Rangers director Dave King has told BBC Scotland he has first option on Craig Whyte's shares in the club.
Prospective owner Charles Green has stated that he has an irrevocable deal with Whyte for the transfer of his 85% shareholding in Rangers.
But King says he and Whyte agreed last year he would have first refusal on the shares "at whatever price anyone offers and Whyte is willing to accept".
Whyte told BBC Scotland King's assertion was categorically untrue.
King claims to have come to an agreement with Whyte in Glasgow on 29 September last year and, when told of Whyte's denial, he added: "It was verbally agreed over lunch but is legally valid.
"It suited him at the time and I will hold him to it.
"I have first option on [his] shares and would not forgo this unless I was absolutely certain that any proposed transaction, that excluded me, was in the best interests of the club," he added.
"I have yet to see such a proposal."
King, who is Rangers' second largest shareholder, continued: "I stayed on because I also had my investment and those of the other minority shareholders to protect and I believe that my presence on the board prevented Whyte from getting away with more than he even did.
"The ultimate problem was that he knowingly lied to me and blocked my ability to validate some of his contentions with the club's financial controller.
"I believed that the financial controller had a fiduciary obligation to supply me with information even though it transpired that Whyte had told him not to.
"I was also alert to the fact that Whyte would run out of time and felt that it was better that at least one independent director would be there to protect the interests of the minority shareholders and the fans.
"If I had resigned Whyte would have had carte blanche. The minorities, in my firm view, were defrauded in the initial transaction by Whyte and I intend to seek recourse in that regard once I have access to the Duff & Phelps investigation of the company's affairs."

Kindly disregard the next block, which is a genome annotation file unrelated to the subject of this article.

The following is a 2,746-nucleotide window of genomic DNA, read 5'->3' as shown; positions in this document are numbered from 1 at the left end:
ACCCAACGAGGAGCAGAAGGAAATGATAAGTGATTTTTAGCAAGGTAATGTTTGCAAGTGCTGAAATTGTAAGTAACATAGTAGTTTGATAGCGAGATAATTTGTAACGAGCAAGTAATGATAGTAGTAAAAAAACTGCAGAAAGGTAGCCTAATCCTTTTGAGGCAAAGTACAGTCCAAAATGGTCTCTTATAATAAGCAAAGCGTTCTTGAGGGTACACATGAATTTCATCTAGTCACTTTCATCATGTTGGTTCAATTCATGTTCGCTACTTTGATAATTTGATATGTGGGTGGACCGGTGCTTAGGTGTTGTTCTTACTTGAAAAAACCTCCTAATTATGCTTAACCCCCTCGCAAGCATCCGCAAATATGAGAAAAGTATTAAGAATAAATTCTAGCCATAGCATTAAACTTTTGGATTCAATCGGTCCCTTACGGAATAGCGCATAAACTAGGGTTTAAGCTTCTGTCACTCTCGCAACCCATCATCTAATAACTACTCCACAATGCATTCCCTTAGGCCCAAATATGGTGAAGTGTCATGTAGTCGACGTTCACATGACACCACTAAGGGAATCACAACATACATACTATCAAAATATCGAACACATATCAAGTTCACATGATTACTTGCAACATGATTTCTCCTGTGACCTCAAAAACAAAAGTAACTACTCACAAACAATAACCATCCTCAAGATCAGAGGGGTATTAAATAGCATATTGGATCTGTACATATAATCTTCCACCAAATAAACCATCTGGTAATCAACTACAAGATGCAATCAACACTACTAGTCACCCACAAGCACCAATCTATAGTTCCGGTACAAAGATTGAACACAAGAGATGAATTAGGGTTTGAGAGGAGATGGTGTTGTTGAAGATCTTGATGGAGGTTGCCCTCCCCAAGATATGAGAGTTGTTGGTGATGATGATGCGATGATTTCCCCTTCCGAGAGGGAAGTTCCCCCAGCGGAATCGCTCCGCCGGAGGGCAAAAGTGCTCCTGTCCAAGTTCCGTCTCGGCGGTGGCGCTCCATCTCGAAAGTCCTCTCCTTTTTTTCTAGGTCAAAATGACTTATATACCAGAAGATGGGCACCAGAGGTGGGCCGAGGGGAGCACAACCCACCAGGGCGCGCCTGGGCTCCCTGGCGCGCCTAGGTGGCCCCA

But when King's comments were put to Whyte on Sunday, he described them as "highly misleading".
"The minority shareholders were no worse off as a result of the initial transaction as one debt simply replaced another," he added.
"Lloyds would likely have put the club into administration last summer if the transaction hadn't happened.
"If the CVA is successful the minority shareholders will retain their shares in a club that will be a debt-free sustainable business and not the basket case that I inherited as a result of the mismanagement of the previous board."
King was one of the club directors identified in the Scottish Football Association's recent Note of Reasons for Rangers' transfer embargo.
He and his former fellow directors were criticised for not doing enough to highlight the non-payment of VAT and PAYE.
On that, King said: "The criticism of me is fair, but John Greig and John McClelland deserve the utmost praise for hanging around as long as they did in the hope that they could somehow make a contribution.
"It was only once they had become completely isolated that they resigned in the hope that this would be a catalyst for greater scrutiny of Whyte's actions.
"I know how gutted they both were - they are unsung heroes to my mind and all Rangers fans should know that they put the club first at all times."